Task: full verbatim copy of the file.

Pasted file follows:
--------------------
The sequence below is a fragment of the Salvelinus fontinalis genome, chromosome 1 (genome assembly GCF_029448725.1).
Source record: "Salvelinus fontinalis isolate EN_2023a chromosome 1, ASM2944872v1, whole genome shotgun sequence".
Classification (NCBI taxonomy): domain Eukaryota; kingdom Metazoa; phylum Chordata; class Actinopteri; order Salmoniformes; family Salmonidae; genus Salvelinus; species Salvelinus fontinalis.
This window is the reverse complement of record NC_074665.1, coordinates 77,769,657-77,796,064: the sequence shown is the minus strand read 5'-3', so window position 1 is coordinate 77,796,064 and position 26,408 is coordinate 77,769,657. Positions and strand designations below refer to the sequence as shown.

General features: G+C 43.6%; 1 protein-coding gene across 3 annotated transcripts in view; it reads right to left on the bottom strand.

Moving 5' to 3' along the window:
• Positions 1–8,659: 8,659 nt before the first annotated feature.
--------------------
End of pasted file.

The sequence below is a fragment of the Salvelinus fontinalis genome, chromosome 1 (genome assembly GCF_029448725.1).
Source record: "Salvelinus fontinalis isolate EN_2023a chromosome 1, ASM2944872v1, whole genome shotgun sequence".
Classification (NCBI taxonomy): domain Eukaryota; kingdom Metazoa; phylum Chordata; class Actinopteri; order Salmoniformes; family Salmonidae; genus Salvelinus; species Salvelinus fontinalis.
This window is the reverse complement of record NC_074665.1, coordinates 77,769,657-77,796,064: the sequence shown is the minus strand read 5'-3', so window position 1 is coordinate 77,796,064 and position 26,408 is coordinate 77,769,657. Positions and strand designations below refer to the sequence as shown.

General features: G+C 43.6%; 1 protein-coding gene across 3 annotated transcripts in view; it reads right to left on the bottom strand.

Moving 5' to 3' along the window:
• Positions 1–8,659: 8,659 nt before the first annotated feature.